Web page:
- YouTube Music is now set to replace Google Play Music by the end of 2020.
- The transition will start in New Zealand and South Africa in September.
- Other countries will switch in October, but data will stay until December.
Google has repeatedly warned that it’s shutting down Play Music in favor of YouTube Music, and now the end is nearly at hand. The internet pioneer has revealed that YouTube Music will officially replace its Google Play counterpart by the end of 2020.
The shutdown will start in September, when users in New Zealand and South Africa will lose use of the Google Play Music app. All other countries will follow in October. Music libraries will remain intact until December, so you’ll still have an opportunity to transfer your collection to YouTube Music for weeks afterward.
Some features will go away before then. Google will pull the options to buy and pre-order music in the Play Store in late August. You’ll have to either use the transfer tool to send purchases to YouTube Music or rely on Google Takeout to export your data and download all your purchased and uploaded tracks. Google will also remove the options to upload and download Play Music songs through Music Manager.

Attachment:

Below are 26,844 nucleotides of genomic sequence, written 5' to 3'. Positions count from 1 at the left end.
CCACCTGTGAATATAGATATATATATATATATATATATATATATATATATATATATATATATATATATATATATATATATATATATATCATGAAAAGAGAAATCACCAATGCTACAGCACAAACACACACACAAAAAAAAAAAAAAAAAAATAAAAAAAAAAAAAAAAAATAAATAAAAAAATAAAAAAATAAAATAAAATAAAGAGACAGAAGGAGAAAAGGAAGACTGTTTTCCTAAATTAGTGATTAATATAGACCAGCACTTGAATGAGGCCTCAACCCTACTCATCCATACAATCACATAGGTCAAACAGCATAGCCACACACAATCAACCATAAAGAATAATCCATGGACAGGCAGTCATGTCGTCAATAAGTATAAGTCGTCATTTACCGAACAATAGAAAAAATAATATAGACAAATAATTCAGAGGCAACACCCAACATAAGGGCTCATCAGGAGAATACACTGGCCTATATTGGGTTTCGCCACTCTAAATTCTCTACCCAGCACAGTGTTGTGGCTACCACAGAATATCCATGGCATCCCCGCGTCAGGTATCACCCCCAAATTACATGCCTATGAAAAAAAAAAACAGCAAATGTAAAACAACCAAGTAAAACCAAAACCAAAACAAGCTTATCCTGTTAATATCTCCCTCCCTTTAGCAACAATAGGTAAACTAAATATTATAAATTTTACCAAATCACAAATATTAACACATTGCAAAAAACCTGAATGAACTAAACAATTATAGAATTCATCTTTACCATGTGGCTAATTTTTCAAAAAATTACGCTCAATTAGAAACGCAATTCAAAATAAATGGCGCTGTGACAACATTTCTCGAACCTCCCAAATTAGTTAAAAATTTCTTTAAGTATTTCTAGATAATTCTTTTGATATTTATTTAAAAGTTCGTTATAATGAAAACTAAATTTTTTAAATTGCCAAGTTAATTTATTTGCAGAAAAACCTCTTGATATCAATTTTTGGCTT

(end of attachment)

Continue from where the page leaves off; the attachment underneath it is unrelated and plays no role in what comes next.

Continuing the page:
Customers who don’t transfer will have their subscription cancelled at the end of the billing cycle when Google Play Music shuts down in their country.
The company is touting numerous upgrades to YouTube Music as an incentive to make the leap, including a revamped player page, the Explore tab, smarter playlist creation, and integration within platforms like Android TV and Google Assistant.
The advance notice and improved feature list should help make for a relatively gentle transition. However, this might not do much to please those who think the YouTube Music transition is a mistake. Critics have argued that the replacement service is too focused on YouTube, with shortcomings in its recommendations, offline mode, and autoplay, among other areas. If you’re determined to stay with a Google music service, you may have to accept some rough edges in the near term.